But the new electric won't be an emissions-free vehicle, unlike the initial GM electric, the EV1.

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    The new car, to be unveiled as a prototype early next year, would use an onboard internal-combustion engine as a generator to produce electricity to extend the range of the vehicle's rechargeable batteries.

    The idea was greeted enthusiastically by Chris Paine, director of "Who Killed the Electric Car?" The recent documentary took GM to task for creating and then abandoning the first production electric vehicle since the early 1900s.

    "Bring it on," he said, noting that he has never doubted GM's ability to produce an environmentally friendly electric vehicle but has criticized its commitment to marketing one.

    "I hope this one can get from concept to showrooms," Paine said.

    Some environmental activists also seemed intrigued by the idea, noting that though it is not a "pure" electric vehicle like the battery-powered EV1, a generator-driven hybrid electric car would still consume far less fuel than a vehicle that relied on a larger, thirstier gasoline or diesel engine for propulsion.

    "We shouldn't make 'perfect' the enemy of 'good,' " said Roland Hwang, Berkeley-based vehicle policy director for the Natural Resources Defense Council.

    "If it helps reduce global warming emissions and dependency on oil, then it is a plus," he said.

    GM "apparently recognizes that it is falling behind in the race for a piece of the 'green' vehicle market … and needs something it can get out there and sell in substantial numbers," Hwang said.

    He remained skeptical, however, saying that GM "is fond of showing us things it never brings to market. The question is whether this will be just a prototype for public relations or a real effort."

    GM won't talk openly about its new electric vehicle — first hinted at in an interview Vice Chairman Robert Lutz granted industry trade publication Automotive News this week.

    But a knowledgeable person within the giant automaker's technology division confirmed that GM had developed a prototype that would run initially on power provided by rechargeable lithium-ion batteries, switching to electricity provided by the onboard gasoline- or diesel-fueled generator when the battery charge was depleted.

    Filmmaker Paine said he was in regular contact with GM engineers who support work on electric vehicles and had been told that the automaker planned to unveil the new model in early January at the North American International Auto Show in Detroit.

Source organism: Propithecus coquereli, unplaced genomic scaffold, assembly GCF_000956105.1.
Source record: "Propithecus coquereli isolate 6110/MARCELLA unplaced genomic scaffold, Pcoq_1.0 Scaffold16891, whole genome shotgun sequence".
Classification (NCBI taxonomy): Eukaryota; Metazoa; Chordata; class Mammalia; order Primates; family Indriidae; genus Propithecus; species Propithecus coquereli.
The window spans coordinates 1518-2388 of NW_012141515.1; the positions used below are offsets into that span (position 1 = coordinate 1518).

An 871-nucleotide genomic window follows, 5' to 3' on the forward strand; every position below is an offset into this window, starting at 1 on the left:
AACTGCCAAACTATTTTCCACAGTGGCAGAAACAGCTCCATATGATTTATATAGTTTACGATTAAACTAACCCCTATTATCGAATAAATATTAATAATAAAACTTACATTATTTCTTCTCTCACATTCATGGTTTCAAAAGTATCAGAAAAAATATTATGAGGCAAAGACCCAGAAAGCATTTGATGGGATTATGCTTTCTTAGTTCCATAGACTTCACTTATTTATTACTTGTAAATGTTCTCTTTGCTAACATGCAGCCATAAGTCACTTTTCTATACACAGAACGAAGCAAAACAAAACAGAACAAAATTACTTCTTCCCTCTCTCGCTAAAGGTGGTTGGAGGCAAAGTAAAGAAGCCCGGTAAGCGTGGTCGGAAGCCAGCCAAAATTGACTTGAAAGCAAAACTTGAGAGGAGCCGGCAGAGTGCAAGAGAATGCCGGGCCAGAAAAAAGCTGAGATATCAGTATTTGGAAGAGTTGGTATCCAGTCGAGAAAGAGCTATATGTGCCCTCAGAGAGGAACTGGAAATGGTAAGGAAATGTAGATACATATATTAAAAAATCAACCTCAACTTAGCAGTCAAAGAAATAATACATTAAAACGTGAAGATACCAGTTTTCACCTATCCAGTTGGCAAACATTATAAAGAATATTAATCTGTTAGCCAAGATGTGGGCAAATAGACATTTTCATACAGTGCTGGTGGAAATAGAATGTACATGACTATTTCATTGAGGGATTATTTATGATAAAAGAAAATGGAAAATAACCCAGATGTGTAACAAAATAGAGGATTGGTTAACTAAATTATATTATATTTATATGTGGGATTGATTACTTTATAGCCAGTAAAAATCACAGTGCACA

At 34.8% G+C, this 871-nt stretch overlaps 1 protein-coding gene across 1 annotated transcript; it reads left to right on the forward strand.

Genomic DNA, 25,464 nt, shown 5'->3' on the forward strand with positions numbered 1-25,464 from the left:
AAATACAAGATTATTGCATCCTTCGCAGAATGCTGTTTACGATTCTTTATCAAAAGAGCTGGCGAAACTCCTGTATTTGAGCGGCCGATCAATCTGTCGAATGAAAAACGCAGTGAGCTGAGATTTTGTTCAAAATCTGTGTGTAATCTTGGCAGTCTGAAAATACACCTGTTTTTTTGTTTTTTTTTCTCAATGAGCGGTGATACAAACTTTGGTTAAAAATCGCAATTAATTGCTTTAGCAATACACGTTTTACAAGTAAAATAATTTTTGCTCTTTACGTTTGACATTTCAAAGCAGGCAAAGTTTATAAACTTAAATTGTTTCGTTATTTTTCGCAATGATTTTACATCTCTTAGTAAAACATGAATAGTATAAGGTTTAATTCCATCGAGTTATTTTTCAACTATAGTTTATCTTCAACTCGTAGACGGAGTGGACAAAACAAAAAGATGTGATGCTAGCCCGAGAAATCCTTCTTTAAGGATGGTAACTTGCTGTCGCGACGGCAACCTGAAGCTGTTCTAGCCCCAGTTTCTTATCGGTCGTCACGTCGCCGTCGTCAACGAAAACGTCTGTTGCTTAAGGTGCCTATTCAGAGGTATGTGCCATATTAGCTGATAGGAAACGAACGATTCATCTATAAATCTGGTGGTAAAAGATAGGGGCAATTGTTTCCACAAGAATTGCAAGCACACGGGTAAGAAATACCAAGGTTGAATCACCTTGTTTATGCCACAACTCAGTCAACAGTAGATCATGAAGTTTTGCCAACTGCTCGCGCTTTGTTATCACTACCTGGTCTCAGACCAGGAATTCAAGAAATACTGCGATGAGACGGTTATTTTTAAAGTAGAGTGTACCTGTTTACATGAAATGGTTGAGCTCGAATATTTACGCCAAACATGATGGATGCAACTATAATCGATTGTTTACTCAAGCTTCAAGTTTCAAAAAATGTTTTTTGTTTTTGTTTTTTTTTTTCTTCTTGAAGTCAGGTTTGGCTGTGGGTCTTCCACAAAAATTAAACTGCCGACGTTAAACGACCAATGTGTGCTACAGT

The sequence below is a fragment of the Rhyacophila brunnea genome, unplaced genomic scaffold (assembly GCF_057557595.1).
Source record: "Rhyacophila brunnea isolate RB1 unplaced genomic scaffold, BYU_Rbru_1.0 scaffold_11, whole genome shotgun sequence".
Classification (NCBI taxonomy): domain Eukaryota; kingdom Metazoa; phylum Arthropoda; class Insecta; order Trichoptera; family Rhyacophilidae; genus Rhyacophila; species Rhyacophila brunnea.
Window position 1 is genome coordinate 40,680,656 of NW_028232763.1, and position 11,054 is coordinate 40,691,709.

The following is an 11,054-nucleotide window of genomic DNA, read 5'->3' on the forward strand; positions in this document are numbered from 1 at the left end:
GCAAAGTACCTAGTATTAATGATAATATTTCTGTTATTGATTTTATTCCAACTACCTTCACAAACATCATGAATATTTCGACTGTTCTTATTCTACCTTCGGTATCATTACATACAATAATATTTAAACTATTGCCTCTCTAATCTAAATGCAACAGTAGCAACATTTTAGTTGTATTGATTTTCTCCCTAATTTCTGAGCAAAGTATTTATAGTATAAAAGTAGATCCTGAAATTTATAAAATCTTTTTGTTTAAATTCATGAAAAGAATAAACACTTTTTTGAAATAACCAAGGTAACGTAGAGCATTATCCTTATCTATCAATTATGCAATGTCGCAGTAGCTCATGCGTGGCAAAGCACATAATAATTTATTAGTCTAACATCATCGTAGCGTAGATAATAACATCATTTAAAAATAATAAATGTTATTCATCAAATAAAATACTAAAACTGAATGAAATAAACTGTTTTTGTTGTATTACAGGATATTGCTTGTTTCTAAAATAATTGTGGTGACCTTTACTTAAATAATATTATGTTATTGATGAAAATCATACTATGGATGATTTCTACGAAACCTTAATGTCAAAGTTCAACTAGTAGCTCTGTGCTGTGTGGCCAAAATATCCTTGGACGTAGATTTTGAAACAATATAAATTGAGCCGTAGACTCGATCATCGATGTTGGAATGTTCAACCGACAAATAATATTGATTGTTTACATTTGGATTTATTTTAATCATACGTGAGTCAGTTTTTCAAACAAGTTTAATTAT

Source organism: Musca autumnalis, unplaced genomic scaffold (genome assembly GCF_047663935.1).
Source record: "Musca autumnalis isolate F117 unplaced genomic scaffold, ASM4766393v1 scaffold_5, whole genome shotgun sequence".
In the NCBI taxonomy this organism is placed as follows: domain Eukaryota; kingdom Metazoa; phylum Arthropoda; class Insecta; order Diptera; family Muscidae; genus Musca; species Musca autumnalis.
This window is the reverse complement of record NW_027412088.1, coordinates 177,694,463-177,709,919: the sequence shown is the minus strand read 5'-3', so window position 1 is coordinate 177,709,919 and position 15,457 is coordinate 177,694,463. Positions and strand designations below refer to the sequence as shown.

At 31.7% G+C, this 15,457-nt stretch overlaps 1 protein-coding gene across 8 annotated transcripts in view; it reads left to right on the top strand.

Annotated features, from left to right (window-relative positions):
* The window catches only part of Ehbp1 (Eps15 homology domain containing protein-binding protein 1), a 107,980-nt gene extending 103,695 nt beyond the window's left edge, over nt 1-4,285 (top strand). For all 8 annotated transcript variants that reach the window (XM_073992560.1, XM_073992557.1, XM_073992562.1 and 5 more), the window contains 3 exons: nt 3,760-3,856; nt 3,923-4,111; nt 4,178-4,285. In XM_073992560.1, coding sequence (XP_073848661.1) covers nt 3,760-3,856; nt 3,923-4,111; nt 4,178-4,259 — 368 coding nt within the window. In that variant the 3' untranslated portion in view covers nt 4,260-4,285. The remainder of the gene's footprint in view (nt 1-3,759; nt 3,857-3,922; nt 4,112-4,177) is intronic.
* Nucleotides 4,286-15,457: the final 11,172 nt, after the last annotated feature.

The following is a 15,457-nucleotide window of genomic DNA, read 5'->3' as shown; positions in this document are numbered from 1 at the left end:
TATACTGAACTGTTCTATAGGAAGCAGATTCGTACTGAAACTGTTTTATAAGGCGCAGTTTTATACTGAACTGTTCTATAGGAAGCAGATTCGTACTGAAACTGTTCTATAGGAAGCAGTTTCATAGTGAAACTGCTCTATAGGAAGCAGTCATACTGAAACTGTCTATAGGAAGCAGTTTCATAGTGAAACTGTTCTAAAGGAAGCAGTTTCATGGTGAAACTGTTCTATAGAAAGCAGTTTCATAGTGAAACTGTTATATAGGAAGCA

Rick Wagoner, GM's chairman and chief executive, is expected to discuss the company's environmental vehicle programs in a Nov. 29 speech at the Los Angeles Auto Show, but sources said he was unlikely to talk about specific models such as the extended-range electric vehicle.

    The new car, if developed as a production model, would be recharged daily by owners and probably would deliver sufficient power from the batteries to cover the typical daily commute of 20 to 30 miles before depleting the battery charge and switching to electricity generated onboard.

    It could be plugged into a home charging unit or into a publicly available recharger such as those deployed around California at shopping centers and public facilities when the EV1 and other electric vehicles were on the road in the late 1990s.

    The cars were initially developed because of California air quality regulators' demand for limited numbers of zero-emission vehicles.

    That demand was subsequently modified when GM and other automakers complained that the electric cars were too expensive to make in limited numbers and delivered too little range on each battery charge to make them acceptable to most drivers.

    The EV1 was introduced at the 1997 Los Angeles Auto Show and leased to selected customers, including high-profile opinion leaders such as actor and environmentalist Ed Begley Jr.

    It was "a brilliant piece of engineering," Paine said.

    But GM pulled the plug on the project in 2002, saying there was insufficient public support for the sleek, silent two-seat coupe.